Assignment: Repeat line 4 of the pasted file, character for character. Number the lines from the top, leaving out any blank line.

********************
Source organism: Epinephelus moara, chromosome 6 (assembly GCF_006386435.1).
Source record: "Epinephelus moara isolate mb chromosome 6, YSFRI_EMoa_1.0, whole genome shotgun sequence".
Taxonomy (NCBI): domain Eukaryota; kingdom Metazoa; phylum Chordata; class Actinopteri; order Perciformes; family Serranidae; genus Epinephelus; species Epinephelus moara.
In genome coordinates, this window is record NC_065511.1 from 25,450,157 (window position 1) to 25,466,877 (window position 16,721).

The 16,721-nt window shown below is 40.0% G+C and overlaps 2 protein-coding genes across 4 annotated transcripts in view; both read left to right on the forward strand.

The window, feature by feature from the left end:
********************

In genome coordinates, this window is record NC_065511.1 from 25,450,157 (window position 1) to 25,466,877 (window position 16,721).